GENEVA, Nov 02, 2011 (MARKETWIRE via COMTEX) -- Nokia has selected ST-Ericsson as a supplier for future devices it plans to introduce based on the Windows Phone mobile platform.
"We are pleased to have been selected by Nokia as a key partner for Windows smartphones, in line with our goal to be present in all segments and major operating systems," said Gilles Delfassy, president and CEO of ST-Ericsson. "Our NovaThor platforms continue to gain traction as they enable customers to bring great smartphones to the market."
From the ST-Ericsson site, the current NovaThor benefits are listed as (and I've emboldened items that I think are interesting, in light of the current Lumia 800's specs):
- Full HD 1080p camcorder, multiple codecs supported (H264 HP, VC-1, MPEG-4)
- High-resolution, touchscreen display support up to WXGA (1280 x 768)
- Simultaneous dual display support up to dual XGA
- High performance 3D graphics
- Dual camera support with Integrated ISP 20 Mpixel and 5 Mpixel
- Wi-Fi, Bluetooth, GPS and FM enabled platform (no NFC though, currently)
- Built-in USB 2.0, HDMI out
- Support for major operating systems
- Optional support for mobile TV standards
- 3GPP Rel 7
- GSM/EDGE quad band
- WCDMA/HSPA+ pentaband support
- HSDPA 21 Mbps (cat 14)
- HSUPA 5.76 Mbps (cat 6)
- Highly efficient, low-power ARM® dual Cortex- A9 processor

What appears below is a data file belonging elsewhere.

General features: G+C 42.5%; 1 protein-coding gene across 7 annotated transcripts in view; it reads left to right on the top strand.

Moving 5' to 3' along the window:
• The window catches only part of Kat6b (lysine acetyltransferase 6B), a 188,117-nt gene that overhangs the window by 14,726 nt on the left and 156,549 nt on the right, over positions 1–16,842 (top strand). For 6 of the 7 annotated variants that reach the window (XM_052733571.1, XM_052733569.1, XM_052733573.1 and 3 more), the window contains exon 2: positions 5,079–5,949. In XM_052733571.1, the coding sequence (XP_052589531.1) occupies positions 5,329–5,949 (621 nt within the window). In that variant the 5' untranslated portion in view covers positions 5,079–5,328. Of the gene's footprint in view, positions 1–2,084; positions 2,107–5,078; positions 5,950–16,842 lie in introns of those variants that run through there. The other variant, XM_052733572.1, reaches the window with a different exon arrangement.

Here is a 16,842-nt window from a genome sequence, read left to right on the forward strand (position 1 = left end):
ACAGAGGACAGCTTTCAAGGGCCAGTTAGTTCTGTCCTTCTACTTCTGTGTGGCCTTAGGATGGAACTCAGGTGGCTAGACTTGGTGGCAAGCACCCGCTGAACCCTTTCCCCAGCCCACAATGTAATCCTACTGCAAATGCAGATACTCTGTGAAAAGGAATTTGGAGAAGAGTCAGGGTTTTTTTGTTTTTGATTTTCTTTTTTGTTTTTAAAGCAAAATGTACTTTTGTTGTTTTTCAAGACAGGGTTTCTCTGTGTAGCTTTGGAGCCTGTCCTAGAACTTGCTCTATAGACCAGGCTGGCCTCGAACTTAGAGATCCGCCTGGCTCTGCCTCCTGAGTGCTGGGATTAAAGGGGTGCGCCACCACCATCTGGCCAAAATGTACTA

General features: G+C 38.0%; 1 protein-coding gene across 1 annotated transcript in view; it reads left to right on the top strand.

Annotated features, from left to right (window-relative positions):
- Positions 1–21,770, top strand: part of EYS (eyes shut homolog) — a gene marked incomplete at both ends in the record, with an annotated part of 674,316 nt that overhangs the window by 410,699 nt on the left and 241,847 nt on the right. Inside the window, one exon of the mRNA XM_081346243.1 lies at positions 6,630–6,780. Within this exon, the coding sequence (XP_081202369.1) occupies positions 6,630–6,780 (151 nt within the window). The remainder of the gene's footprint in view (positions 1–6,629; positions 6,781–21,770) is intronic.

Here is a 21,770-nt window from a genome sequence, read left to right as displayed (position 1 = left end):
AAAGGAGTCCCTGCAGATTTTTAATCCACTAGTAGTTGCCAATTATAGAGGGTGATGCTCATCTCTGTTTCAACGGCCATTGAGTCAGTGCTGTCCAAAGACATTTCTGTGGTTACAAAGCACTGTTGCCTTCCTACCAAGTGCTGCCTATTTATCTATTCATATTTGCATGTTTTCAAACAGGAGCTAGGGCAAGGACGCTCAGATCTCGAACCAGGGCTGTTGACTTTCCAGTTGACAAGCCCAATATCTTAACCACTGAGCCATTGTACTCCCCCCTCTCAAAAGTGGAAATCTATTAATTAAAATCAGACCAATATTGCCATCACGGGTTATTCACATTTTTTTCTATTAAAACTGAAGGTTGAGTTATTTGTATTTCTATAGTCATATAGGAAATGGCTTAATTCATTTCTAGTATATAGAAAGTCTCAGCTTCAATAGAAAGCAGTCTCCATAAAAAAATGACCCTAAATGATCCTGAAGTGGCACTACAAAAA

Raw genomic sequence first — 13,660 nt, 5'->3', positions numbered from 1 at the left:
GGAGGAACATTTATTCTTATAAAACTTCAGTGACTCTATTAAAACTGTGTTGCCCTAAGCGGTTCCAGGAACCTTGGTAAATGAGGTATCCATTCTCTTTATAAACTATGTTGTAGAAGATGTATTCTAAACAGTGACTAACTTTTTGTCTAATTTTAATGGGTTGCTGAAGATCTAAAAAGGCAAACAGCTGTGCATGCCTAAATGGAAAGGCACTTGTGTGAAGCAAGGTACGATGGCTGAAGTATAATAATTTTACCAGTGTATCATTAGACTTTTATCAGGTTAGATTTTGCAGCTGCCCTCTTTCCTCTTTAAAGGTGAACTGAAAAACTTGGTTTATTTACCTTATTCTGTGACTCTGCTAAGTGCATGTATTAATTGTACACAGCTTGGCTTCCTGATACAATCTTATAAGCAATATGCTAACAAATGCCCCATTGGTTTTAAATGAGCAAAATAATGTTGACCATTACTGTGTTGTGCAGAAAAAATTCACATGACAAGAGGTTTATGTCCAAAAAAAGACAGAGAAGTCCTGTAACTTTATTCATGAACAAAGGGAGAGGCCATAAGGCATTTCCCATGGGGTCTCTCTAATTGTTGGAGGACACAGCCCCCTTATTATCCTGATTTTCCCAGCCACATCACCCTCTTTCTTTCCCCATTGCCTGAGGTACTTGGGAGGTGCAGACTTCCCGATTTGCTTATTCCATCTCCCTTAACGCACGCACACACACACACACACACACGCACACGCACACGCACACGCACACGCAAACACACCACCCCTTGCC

- Dual multimedia DSP for low-power, flexible media processing
- High-bandwidth LP-DDR2 interface
- ARM Mali 400 GPU and NEON®CPU extensions
- Unique audio architecture with a wide range of audio codecs supported
- Advanced power saving architecture enabling class-leading audio and video playback times
These specification indicate the capabilities of the chip. The capabilities of a product using this chipset would be dictated by a combination of both the chipset and the enabling platform (Windows Phone in this case).
For its first generation products (Lumia 800 and Lumia 710) Nokia is using a base board derived from a Compal offering (similar to other Windows Phone devices). This base board use the Qualcomm MSM8255 Snapdragon processor. Nokia decided to use this in its initial products in order to cut the time it took to get its first Winodws Phone devices to the market.
Nokia usually creates its own base board (the combination of chips, memory and other key components that make up the guts of a phone) because it offers better economies of scale, more customisation options and better margins.
This announcement indicates that Nokia is planning to create its own hardware platform for its Windows Phone product portfolio. ST Ericsson will be providing the all important SoC (system on a chip) for the hardware platform. However, it is likely that Nokia will have more than one hardware family, as it is aiming to target both mid tier and high end segments across the world.
Ultimately these hardware platforms could become a key differentiator for Nokia, enabling it to stand out from other Windows Phone manufacturers by offering additional features or performance characteristics.